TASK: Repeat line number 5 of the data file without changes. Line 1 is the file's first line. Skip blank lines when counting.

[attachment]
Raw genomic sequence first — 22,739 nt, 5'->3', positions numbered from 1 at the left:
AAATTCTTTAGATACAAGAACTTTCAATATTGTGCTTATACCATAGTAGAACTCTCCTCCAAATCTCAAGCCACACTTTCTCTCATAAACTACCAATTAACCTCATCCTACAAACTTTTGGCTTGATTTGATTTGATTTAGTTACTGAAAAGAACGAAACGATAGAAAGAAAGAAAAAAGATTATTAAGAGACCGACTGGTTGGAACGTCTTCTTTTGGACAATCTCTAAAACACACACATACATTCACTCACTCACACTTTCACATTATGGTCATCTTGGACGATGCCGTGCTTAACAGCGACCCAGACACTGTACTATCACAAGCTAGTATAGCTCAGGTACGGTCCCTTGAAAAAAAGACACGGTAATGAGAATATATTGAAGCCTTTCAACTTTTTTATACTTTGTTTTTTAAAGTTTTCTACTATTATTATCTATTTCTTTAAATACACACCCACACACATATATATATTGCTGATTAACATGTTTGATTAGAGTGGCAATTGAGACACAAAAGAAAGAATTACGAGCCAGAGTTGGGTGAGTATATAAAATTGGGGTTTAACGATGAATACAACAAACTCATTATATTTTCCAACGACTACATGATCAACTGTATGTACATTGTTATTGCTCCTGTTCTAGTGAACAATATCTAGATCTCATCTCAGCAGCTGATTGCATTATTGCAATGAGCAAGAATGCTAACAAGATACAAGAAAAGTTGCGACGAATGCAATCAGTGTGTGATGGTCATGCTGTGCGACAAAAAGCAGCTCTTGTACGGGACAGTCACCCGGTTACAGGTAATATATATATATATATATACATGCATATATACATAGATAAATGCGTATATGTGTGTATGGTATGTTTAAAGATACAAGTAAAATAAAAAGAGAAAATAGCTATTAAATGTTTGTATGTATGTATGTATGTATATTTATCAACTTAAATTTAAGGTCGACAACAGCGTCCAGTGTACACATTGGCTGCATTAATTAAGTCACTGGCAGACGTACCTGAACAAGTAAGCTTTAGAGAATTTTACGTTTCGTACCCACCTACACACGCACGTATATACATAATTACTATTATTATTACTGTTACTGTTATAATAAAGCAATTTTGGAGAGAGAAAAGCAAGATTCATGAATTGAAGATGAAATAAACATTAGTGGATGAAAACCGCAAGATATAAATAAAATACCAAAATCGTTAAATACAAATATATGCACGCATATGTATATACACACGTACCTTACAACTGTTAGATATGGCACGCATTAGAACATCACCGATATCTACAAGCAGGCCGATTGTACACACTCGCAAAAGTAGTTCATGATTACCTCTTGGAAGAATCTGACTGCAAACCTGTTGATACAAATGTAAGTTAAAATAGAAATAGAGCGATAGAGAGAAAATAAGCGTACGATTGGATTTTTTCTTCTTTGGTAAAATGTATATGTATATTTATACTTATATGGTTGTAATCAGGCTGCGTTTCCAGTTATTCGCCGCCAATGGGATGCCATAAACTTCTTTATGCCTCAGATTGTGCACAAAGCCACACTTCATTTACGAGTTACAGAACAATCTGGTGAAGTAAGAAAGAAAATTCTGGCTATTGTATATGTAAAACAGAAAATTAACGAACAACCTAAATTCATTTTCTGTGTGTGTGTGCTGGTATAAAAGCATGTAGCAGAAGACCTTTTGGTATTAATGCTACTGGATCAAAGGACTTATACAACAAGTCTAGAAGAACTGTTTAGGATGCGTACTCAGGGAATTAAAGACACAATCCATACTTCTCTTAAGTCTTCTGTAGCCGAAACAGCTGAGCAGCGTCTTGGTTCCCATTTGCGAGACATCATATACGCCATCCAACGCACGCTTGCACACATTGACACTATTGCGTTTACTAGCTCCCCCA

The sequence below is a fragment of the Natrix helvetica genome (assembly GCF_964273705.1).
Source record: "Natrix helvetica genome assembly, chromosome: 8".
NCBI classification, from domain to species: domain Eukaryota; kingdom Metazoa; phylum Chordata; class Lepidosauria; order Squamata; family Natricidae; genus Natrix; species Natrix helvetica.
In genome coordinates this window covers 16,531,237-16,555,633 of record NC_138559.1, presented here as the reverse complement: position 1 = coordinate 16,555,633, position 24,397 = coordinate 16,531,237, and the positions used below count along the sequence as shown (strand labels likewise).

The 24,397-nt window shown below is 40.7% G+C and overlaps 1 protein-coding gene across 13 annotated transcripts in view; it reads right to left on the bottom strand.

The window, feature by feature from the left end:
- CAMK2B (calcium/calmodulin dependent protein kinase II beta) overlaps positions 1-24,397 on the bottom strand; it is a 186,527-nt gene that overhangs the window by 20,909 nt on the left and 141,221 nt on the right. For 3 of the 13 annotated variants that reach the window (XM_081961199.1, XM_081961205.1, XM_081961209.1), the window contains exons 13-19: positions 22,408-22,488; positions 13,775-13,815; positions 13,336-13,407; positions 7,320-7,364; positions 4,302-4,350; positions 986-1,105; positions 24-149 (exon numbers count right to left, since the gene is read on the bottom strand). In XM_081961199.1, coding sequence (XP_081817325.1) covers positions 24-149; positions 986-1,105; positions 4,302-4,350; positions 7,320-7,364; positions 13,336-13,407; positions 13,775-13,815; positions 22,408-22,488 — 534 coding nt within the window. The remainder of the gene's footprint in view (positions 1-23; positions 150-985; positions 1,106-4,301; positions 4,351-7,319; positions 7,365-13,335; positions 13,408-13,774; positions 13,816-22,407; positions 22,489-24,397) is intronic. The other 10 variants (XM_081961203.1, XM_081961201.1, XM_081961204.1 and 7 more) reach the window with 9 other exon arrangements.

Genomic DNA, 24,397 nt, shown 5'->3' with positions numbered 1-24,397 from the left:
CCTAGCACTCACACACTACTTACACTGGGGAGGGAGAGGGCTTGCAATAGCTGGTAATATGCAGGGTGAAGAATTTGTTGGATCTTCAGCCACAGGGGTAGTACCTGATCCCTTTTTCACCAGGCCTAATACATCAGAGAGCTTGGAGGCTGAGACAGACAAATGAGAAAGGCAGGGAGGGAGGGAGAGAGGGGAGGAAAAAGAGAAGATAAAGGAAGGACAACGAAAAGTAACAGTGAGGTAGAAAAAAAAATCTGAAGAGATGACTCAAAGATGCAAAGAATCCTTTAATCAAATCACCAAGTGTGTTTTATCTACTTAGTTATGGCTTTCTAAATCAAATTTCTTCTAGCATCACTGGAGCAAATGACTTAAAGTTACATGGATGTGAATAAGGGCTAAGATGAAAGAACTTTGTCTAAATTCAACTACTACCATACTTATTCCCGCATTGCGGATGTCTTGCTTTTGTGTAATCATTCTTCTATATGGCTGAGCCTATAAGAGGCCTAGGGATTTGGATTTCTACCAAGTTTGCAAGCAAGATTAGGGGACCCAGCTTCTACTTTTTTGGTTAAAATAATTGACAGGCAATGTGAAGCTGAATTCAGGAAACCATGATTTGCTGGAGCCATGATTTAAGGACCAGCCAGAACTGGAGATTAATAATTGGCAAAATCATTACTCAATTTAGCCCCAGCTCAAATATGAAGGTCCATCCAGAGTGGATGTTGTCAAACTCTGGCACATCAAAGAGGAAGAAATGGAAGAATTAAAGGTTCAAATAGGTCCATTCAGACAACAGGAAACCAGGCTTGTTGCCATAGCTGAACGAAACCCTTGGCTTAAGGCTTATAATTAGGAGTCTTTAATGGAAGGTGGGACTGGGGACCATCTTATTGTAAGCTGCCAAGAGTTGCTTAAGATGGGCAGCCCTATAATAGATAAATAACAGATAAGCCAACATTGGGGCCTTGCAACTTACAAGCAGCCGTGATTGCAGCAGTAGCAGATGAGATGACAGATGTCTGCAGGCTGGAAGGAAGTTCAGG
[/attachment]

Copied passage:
NCBI classification, from domain to species: domain Eukaryota; kingdom Metazoa; phylum Chordata; class Lepidosauria; order Squamata; family Natricidae; genus Natrix; species Natrix helvetica.